The Chase’s Mark Labbett opens up on his weight loss

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An excessive amount of sugar in the diet can lead to a range of different health problems and can cause weight gain because high levels of sugar are turned into fat if not burnt off. Although it is recommended to eat a balanced diet, cutting out high levels of sugar can help with the weight loss process.

Snacking is a huge problem for many when it comes to losing weight.

This is because snacking often leads to an excess amount of calories consumed, causing weight maintenance or sometimes weight gain.

Some snacks, which are marketed as healthy and actually consume high levels of sugar, can make slimmers more hungry according to one expert.

F45 Nutritionist Kim Bowman explained: “Avoiding processed snacks is key when it comes to cutting down on cravings.

“We all experience cravings for sugary snacks, but prepping your own high-protein, fibre-rich snacks is a great way to curb these cravings and stick to a healthy eating routine.

“Processed snacks that are high in refined carbohydrates lack significant nutritional value and can lead to blood sugar imbalance. Instead of satisfying hunger, these foods often leave us feeling more hungry, which often leads to increased intake of these empty-calorie foods.”

Snacks high in refined carbohydrates include crisps, bread, pasta as well as sweets, breakfast cereals and pastries.

One way to curb cravings is to consume a high-protein and/or high-fibrous meal.

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This is because protein helps to keep slimmers full as well as boosting satiating hormones.

The expert said: “Balancing blood sugar first thing in the morning is essential to keep sugar cravings at bay throughout the day.

“Both protein and fibre increase satiety by adding nutrient density to a morning meal. This means that any sweet snacks you might indulge in later on won’t send blood sugar skyrocketing, instead allowing you to enjoy them in moderation.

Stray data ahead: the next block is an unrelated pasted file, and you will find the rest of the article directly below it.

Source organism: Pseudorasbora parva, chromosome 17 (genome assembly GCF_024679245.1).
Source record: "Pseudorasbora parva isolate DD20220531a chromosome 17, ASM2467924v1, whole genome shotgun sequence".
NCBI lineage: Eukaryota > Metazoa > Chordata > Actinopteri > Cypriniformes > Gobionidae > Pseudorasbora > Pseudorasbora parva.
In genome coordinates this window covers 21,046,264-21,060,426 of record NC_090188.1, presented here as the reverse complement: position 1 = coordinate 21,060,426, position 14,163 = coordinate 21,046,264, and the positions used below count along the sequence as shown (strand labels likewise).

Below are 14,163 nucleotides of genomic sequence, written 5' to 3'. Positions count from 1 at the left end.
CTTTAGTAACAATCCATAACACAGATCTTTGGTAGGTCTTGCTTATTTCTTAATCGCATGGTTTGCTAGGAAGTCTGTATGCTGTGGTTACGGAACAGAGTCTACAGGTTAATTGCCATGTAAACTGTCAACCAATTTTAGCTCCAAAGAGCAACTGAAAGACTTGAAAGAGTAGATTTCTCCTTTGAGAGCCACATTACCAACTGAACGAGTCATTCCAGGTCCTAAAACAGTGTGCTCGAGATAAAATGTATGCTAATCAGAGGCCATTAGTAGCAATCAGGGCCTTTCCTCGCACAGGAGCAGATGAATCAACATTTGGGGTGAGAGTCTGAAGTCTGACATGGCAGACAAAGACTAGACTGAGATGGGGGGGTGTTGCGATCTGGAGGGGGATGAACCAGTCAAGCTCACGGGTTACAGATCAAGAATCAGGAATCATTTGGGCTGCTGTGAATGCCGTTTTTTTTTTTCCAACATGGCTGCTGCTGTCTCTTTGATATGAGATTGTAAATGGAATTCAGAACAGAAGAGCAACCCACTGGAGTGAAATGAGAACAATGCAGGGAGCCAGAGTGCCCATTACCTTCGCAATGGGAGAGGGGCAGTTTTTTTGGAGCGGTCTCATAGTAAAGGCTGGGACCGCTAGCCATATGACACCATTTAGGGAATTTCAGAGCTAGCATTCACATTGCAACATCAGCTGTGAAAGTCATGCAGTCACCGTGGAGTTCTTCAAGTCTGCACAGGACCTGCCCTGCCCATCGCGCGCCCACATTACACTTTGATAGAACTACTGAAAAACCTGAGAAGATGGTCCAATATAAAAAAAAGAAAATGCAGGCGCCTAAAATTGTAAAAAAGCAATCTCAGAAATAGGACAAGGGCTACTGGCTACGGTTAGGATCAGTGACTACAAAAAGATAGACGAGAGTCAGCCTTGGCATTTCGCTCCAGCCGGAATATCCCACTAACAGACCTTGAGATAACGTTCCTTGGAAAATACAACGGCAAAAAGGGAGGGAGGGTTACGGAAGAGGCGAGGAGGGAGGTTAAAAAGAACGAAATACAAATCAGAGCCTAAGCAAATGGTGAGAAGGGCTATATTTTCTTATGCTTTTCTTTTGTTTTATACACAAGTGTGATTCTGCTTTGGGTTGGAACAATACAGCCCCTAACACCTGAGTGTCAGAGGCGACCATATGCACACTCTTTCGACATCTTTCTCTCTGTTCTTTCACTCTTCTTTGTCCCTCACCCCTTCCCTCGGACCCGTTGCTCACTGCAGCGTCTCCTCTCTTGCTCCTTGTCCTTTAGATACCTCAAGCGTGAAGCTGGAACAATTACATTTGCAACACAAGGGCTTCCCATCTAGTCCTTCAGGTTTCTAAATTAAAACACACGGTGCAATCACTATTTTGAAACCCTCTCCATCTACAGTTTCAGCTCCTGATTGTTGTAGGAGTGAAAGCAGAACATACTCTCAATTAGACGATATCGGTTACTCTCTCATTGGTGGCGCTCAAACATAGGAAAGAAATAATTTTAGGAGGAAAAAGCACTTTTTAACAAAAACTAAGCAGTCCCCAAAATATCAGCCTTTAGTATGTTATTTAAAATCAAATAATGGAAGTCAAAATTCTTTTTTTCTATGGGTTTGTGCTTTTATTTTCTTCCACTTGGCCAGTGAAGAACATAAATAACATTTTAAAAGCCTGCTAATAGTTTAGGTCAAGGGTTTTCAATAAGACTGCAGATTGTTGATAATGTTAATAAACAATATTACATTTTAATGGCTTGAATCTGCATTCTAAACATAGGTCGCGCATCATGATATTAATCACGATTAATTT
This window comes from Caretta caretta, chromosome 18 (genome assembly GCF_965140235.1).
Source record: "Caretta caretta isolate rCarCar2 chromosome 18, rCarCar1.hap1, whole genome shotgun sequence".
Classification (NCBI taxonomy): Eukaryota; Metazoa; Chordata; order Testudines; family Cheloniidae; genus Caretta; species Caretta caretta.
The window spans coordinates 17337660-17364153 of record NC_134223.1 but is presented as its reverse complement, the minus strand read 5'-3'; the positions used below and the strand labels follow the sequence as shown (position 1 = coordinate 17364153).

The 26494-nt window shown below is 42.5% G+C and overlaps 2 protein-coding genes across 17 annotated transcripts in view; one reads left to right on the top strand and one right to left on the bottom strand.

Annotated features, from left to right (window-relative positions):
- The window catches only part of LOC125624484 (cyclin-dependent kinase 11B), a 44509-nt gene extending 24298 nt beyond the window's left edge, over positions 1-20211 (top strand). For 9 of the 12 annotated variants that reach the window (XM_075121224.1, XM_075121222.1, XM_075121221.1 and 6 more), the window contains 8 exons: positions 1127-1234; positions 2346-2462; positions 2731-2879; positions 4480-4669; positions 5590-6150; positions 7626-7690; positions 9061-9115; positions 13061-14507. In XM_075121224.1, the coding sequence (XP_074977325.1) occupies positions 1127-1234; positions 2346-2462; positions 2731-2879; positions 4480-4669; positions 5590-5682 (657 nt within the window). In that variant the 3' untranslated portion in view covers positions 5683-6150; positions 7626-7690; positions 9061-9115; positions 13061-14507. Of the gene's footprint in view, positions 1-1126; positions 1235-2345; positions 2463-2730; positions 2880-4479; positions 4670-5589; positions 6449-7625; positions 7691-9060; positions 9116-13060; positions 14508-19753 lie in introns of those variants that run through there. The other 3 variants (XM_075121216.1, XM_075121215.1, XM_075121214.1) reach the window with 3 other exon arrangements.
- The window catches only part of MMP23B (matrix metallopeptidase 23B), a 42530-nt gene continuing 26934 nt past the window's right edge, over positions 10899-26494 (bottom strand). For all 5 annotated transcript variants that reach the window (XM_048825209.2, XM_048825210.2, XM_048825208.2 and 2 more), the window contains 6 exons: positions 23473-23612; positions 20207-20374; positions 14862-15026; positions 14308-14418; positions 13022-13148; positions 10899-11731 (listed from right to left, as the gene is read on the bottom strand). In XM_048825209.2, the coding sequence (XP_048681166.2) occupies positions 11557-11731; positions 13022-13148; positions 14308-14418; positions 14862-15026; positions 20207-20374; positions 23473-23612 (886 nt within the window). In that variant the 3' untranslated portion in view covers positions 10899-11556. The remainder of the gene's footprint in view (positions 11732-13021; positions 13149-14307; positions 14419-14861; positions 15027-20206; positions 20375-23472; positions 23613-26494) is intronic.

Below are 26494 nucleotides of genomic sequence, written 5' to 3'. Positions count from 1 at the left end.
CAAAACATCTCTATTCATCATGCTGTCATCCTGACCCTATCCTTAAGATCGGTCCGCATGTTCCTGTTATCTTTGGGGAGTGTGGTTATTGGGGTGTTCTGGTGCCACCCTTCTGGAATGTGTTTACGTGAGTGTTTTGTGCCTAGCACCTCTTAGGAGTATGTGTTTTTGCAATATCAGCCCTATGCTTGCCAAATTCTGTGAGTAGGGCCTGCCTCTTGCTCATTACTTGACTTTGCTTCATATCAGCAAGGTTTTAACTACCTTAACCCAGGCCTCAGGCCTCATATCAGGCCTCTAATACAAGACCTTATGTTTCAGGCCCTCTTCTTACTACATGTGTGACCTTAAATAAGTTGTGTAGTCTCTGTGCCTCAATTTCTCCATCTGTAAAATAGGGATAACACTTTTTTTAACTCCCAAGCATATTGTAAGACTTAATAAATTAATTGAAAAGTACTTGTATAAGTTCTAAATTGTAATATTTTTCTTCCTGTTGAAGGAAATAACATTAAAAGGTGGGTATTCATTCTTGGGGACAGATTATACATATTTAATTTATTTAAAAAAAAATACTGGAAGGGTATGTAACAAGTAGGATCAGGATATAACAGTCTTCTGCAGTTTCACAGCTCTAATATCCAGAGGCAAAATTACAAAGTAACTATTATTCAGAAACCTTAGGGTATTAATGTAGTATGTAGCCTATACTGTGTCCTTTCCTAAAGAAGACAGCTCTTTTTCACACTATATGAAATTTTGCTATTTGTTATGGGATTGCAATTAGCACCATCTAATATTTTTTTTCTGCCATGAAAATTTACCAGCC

“Consuming sweets first thing in the morning without any added protein or fibre is problematic due to the fact that sugar is high-glycemic. Foods lacking protein and fibre—such as cookies, cakes, and pastries—are rapidly digested within the body, inducing a peak in both blood glucose and insulin. 

“This not only triggers sweet cravings, but makes it extremely difficult to resist temptation as we start to feel hungry shortly after consumption.”

Kim recommends eating scrambled eggs or rolled oats with plain Greek yoghurt and berries.

As well as this, preparing home-baked goods can help to avoid excess sugar added to foods bought in store.

She said: “When it comes to choosing quality ingredients for your baked goods, be sure to use a natural source of sugar, such as raw Manuka honey, dates, or fruit (bananas, applesauce, strawberries, raspberries). 

“For chocolate lovers, it’s best to go with a quality dark chocolate, as it’s a richer source of cocoa and antioxidants than milk chocolate. 

“When it comes to choosing a flour, it’s best to avoid enriched wheat flour (white flour), as it’s heavily processed. Instead, opt for a more nutrient-dense alternative such as almond, coconut, or buckwheat flour.”

The NHS recommends that adults should have no more than 30g of free sugars a day, equivalent to seven sugar cubes.

Free sugars are those added to food or drinks such as sweets, cakes, biscuits and chocolate. 

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